• Going through the partner’s properties.
  • Persistent questioning about the whereabouts and the company of the partner.
  • Isolation of the partner.
  • Retaliating the partner in pursue of personal interests.
  • Laying conditions in regards to contact with the partner’s social circle.
  • Claims of holding affairs when withdrawing or escaping abuse.
  • Accusations of holding affairs when sexual activity regresses as a result of the abuse.
  • Suffering from the lack of reassurance.
  • Lack of trust.
  • Verbal and/or physical violence towards the partner, the individual whom is considered to be the rival, or both.
  • Blaming the partner and establishing an excuse for jealous behavior.
  • Denying the jealous behavior unless cornered.
  • Overvaluing an idea, which is defined as “an acceptable, comprehensible idea pursued by the patient beyond the bounds of reason. The idea is not resisted and, although it is not a delusion, the patient characteristically attaches utmost importance to investigating and maintaining the partner’s fidelity at great personal disadvantage and to the distress of the partner”. Overvalued ideas are characterized by being existent in the individual’s own thoughts, being egosyntonic; meaning that the ideas project the behaviors, values, and feelings that are aligned with the desires and aims of the individual’s ego, or consistent with the individual’s ideal self-image, the ideas are also amenable to reason but are not resisted.ix

A pathologically jealous individual establishes suspicions concerning the unfaithfulness of their partner. As soon as the doubts are established, the individual then turns to become possessing, and symptoms of the disorder begin to emerge. In the eyes of the morbidly jealous partner, the indicted “significant other” is presumed guilty until evidence of innocence is found. The evidence however does not materialize, and brave efforts to demonstrate innocence or challenge guilt fail since irrational preoccupations in the mind of the suspicious partner cannot be refuted rationally. Moreover, the accused partner’s rejection of infidelity could incite rage and violence. Under certain circumstances, the tolerant partner, who becomes plagued by the repeated interrogation and accusations of infidelity, might provide false confessions which will provoke fury in the jealous individual.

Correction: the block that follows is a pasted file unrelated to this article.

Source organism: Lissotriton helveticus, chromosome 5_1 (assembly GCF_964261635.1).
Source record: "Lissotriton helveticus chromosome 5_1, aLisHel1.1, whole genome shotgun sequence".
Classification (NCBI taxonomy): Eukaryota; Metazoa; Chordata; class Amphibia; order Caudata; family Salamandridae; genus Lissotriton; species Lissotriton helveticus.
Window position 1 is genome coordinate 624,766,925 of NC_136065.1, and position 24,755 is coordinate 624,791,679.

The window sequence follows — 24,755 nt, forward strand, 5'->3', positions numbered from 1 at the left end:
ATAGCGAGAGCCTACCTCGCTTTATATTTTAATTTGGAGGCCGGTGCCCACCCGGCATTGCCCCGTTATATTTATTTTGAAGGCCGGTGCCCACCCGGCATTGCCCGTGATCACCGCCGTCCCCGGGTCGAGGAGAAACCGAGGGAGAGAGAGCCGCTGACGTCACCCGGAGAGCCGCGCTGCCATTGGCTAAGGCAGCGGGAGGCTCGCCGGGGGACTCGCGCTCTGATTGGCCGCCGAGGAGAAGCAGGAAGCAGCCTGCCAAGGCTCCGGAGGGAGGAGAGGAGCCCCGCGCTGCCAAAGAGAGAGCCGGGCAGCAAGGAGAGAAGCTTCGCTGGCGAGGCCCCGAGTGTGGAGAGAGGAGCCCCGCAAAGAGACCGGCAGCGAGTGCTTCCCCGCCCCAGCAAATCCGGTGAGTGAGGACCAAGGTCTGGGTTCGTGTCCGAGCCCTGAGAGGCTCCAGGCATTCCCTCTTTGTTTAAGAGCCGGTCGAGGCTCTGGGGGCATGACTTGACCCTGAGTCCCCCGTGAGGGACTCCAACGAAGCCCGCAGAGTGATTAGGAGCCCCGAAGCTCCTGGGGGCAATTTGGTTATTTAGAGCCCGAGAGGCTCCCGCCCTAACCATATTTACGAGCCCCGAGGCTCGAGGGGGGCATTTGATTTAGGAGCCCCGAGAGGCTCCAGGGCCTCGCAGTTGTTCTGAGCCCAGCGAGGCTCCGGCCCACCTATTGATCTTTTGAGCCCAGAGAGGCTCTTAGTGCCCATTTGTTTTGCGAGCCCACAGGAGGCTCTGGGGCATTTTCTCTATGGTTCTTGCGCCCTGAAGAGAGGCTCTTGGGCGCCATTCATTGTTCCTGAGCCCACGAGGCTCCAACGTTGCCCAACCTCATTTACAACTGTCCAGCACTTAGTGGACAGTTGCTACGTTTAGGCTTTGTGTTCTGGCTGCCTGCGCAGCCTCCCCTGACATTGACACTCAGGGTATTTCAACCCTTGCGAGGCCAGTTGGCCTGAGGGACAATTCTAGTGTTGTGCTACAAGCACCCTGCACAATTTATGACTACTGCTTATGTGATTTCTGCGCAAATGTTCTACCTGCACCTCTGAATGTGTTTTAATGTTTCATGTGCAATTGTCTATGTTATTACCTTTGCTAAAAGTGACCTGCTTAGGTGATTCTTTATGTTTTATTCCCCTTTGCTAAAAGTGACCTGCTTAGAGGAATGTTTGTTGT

In order to assess the psychopathology, a full psychiatric history should be considered. The assessment should include:

  • The history of affective and psychotic disorders.
  • The history of threatened and perpetrated violence.
  • The quality of the relationship.
  • The constitution of the subject’s family.
  • The history of substance misuse.
  • The full history of the individual prior to his or her commitment to the current relationship.

The psychopathological assessment should be followed by a mental state examination in order to characterize the shape of morbid jealousy, to study any related psychopathology, and to study the possibility of the existence of an organic disorder. Finally, a risk assessment must be performed on both partners, and should consider the risk of committing suicide, the history of domestic violence, the history of interpersonal violence including any third-party (e.g. suspected rival), and the risk on children (if there are any).

 

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Author: Mario R.

Co-founder of CLAFA, philanthropist, and administrator at Free Thought Lebanon & Lebanese Atheists, web-developer. Human rights activist. Enrolled in different social welfare clubs. A Monist Physicalist Pantheist.